In the spirit of Thanksgiving, it's time to stick a fork in this turkey of a football season for Tennessee's Vols.
And here's the scary part for UT fans: Next season will be more of the same.
The starters on both lines for the Kentucky game on Saturday night will be playing their last game for the Vols. While we can debate how well those lines performed this season, the coaching staff obviously felt those players gave them the best chance to win.
Breaking in new starting offensive and defensive lines in the SEC is hazardous to your record.
And while the 2014 schedule does not appear as treacherous as this season's, it may be more than the Vols can handle. Assuming Utah State quarterback Chuckie Keeton is all the way back from a knee injury, the season-opener could be an eye-opener. And who scheduled a game at Oklahoma anyway?
But let's be clear on one thing right here: Butch Jones is not on the clock, nor should he be. He took on this epic rebuilding job when others deferred. Recruiting has improved on his watch. Discipline has been re-established. Jones is sweating the small stuff, something that hasn't been done with this program for the better part of a decade.
In short, UT football didn't sink this low overnight. It's going to take time to recover from the nuclear winter of Vol Ball.
Of particular concern is getting the Vols back up to speed — literally. A startling lack of overall team speed manifested itself over and over this season. It was particularly telling in mismatches with Oregon, Alabama, Missouri and Auburn. It is an area Jones is emphasizing in recruiting.
One of the many disappointing things about this season is that UT did not get the bump that sometimes comes with a new head coach. Entering the Kentucky game, the Vols' record will be the same — at best — as the final two seasons under Derek Dooley.
Look elsewhere around the SEC in recent years. Texas A&M transitioned from a 7-6 team under Mike Sherman to an 11-2 team under Kevin Sumlin. Hugh Freeze went 7-6 in his first season at Ole Miss compared with 2-10 by Houston Nutt in 2011. Vanderbilt's James Franklin tripled the victory total of the previous season in his debut.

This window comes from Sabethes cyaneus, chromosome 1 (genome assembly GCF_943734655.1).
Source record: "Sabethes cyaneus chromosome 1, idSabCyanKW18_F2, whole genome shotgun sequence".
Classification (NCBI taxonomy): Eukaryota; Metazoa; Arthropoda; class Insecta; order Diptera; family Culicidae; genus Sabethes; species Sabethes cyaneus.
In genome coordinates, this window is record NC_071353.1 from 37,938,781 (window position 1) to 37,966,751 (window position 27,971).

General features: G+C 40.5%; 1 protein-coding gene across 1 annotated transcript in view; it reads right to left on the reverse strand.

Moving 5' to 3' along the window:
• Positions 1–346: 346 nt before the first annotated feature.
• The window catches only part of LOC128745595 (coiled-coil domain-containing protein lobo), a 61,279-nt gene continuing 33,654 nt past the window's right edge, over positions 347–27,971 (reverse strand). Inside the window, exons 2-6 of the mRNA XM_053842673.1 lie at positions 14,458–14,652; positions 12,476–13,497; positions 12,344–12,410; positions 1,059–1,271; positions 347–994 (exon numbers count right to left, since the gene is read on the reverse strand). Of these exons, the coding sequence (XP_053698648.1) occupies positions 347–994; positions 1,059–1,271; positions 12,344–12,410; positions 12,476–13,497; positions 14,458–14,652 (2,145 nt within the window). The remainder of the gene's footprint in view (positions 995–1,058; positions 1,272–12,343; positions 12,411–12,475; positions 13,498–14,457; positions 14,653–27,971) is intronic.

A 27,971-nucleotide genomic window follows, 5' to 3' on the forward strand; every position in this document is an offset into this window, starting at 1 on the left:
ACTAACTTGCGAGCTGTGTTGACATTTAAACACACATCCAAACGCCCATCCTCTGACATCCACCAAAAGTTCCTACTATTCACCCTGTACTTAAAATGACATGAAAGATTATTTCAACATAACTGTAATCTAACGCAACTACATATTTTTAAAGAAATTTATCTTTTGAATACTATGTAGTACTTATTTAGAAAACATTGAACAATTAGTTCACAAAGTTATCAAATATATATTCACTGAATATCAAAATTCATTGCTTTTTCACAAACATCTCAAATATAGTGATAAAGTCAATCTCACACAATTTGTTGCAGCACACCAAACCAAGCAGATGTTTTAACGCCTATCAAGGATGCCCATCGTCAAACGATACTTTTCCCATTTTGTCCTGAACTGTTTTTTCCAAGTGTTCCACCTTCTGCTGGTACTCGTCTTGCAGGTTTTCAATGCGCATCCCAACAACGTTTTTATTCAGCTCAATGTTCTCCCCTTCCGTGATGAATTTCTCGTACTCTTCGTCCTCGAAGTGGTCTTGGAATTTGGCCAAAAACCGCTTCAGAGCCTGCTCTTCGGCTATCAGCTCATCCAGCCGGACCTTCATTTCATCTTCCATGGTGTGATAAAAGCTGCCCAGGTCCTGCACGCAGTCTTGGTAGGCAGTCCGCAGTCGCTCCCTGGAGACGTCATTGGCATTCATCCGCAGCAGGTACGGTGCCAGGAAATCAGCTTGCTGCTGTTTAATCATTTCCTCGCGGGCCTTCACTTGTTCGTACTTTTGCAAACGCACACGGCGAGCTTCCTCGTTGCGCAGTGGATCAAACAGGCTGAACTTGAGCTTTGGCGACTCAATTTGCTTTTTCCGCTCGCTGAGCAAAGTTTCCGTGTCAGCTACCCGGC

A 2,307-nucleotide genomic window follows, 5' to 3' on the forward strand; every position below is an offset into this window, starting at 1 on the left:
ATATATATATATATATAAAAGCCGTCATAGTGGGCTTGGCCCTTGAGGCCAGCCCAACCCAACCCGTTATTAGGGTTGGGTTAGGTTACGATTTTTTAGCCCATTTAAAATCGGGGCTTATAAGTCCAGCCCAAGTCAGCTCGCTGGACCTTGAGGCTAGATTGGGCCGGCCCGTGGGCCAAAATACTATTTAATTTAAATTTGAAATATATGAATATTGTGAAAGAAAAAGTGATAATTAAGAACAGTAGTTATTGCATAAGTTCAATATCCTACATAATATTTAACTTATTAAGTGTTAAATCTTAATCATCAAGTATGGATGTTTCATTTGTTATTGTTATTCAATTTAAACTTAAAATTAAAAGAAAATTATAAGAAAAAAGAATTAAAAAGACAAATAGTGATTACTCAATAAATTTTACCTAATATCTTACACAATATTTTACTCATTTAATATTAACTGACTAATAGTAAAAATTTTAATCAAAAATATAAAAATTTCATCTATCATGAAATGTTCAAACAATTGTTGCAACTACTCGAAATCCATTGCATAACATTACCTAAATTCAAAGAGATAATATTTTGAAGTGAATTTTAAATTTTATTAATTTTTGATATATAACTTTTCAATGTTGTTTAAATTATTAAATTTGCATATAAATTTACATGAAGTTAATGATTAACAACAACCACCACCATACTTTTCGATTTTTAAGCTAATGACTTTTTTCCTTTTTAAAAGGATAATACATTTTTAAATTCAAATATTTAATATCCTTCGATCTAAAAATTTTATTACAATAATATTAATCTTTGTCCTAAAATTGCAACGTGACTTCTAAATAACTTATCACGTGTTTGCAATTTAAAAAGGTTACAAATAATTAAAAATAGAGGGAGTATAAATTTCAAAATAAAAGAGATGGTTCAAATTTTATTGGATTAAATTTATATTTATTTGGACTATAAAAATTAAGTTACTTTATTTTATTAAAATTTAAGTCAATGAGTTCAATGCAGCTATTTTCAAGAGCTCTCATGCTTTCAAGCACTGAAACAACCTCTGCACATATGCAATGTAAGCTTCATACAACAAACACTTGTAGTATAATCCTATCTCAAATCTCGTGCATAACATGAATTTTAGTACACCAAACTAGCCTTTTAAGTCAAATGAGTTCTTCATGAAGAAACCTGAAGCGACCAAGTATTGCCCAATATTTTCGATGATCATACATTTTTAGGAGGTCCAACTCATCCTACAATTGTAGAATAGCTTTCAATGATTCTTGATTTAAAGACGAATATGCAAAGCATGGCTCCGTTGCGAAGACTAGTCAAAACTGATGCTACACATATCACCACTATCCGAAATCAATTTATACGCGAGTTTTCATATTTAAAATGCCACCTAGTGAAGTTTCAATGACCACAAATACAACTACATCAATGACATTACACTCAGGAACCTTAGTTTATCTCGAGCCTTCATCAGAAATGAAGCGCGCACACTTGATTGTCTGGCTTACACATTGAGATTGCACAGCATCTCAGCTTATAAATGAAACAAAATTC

And has anybody noticed what Gus Malzahn is doing with Gene Chizik's players at Auburn?
Sure, all programs are different. There's no question that Jones inherited a difficult situation at UT. But did the Vols get better as the season progressed? Coaches insist they did, but the performance on the field in the last month says otherwise.
The defense backslid to the point that you wondered if Sal Sunseri was back in town. An offensive line stocked with so many future pros showed no major improvement from start to finish. With the exception of receiver Marquez North, no new playmakers stepped up on either side of the ball.
For all the whining about the dumpster fire (or was that a burning couch?) left behind with Lane Kiffin's abrupt exit and Derek Dooley's rushed hire in January 2010, let's take a more reasoned accounting of things.
Nine signees from that transition recruiting class played significant roles as seniors this season — Ja'Wuan James, James Stone, Corey Miller, Jacques Smith, Dontavis Sapp, Rajion Neal, Michael Palardy, Zach Fulton and Brent Brewer. Two others — Justin Hunter and Tyler Bray — left a year earlier for the NFL.
For all of Kiffin's and Dooley's many failings, Jones certainly benefited from the talent in that 2010 recruiting class.
The Vols peaked in the Oct. 19 upset of South Carolina, at which point many UT fans assumed the corner had been turned. The ensuing four straight losses by a combined 145-46 provided a harsh slap back to reality.
In time, the roster will be reshaped to fit Jones' philosophy and system. After this season, he has a far better understanding of what it takes to compete in the SEC.
Wait till next season? It's better to wait for the season after that.
David Climer's columns appear on Wednesday, Friday, Sunday and Monday. Contact him at 615-259-8020 or email@example.com.